PLANS to create up to 1,000 jobs in a North East unemployment blackspot could finally be given the go-ahead next month.
Durham County Council planners were due to decide a year ago whether to approve to an extension to Dalton Park shopping centre at Murton near, Seaham, creating 550 jobs.
They were also set to discuss proposals for a new Tesco, seven miles away, at Peterlee, creating a further 400 jobs.
Talks, however, repeatedly stalled.
Yesterday a county council spokeswoman said the applications had been listed again for discussion on June 7, although further delays could not be ruled out.
ING Real Estates, the owners of Dalton Park, just off the A19, want to invest £24m on Phase Two of the popular shopping centre and applied to the county council to build a five-screen cinema, hotel, pub, supermarket and restaurants on an underused part of the site, which they say would create 550 new jobs.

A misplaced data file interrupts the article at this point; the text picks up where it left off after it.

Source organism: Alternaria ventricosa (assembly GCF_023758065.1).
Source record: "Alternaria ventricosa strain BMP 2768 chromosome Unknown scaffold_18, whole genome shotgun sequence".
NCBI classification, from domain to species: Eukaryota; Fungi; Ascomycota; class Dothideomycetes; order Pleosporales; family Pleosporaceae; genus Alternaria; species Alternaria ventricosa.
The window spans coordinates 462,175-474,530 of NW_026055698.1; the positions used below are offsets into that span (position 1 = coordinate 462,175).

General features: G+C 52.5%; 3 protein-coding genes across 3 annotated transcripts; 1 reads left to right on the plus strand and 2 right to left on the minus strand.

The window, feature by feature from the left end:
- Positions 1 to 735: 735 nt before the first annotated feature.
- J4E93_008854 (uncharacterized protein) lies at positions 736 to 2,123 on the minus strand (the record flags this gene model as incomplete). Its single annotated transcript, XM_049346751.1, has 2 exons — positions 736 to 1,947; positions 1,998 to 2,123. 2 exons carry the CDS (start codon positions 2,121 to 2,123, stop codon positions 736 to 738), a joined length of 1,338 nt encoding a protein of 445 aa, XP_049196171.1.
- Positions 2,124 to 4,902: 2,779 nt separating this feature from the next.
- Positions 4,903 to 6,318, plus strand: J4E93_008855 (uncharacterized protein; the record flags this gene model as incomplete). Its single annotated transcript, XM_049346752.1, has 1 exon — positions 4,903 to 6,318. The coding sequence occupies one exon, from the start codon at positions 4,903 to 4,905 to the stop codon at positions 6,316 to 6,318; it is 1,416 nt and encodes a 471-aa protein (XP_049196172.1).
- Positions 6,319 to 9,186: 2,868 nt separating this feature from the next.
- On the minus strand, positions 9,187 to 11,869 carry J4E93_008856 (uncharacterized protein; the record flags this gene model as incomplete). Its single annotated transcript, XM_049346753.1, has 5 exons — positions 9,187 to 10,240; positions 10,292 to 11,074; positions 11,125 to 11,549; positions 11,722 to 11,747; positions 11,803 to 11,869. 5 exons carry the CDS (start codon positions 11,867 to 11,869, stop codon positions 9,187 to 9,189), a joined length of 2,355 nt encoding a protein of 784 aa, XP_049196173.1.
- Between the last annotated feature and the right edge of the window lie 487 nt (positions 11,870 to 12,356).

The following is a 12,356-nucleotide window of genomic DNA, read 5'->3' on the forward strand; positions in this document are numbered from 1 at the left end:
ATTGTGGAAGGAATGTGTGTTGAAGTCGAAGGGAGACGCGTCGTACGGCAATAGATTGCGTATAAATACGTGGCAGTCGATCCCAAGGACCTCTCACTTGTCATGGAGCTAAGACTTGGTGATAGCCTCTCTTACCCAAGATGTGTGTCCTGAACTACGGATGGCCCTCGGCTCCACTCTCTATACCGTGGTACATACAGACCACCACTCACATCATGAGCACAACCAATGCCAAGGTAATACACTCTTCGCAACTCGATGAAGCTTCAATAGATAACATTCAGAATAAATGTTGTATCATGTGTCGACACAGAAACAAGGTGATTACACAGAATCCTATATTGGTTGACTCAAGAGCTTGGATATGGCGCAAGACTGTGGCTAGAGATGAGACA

Supporters of the scheme say they have already benefited by the opening of Dalton Park seven years ago, since when, 500 people have been taken on.
However, slow progress has brought criticism of county council planners of “dragging their heels” over the issue.
At the same meeting planners are to decide whether to give the go-ahead to a Tesco store, 18 months after the supermarket giant announced their intention.
Durham County Council issued a statement last month saying: “The complex submissions, which must be considered side by side, were pushed back last month in the light of fresh last-minute information. Now further submissions mean it will be June before the planning committee can properly consider its decision.”
The council’s head of planning, Stuart Timmiss, said the delay was “frustrating but unavoidable”.
He added: “At the end of the day we want to see these applications resolved as quickly as possible, to get the right facilities and jobs into the county.
“However, we need to balance this with the need to ensure that we do not jeopardise any decision with challenges which ultimately slow down the process longer term. Having taken legal advice it is with regret that the only option open is to delay these applications. All parties concerned have been contacted to inform them of the situation and I have every hope this will now be considered by the committee in June.”
Should both proposals go ahead, almost 1,000 new jobs would be created in East Durham, an area devastated by pit closures almost 20 years ago.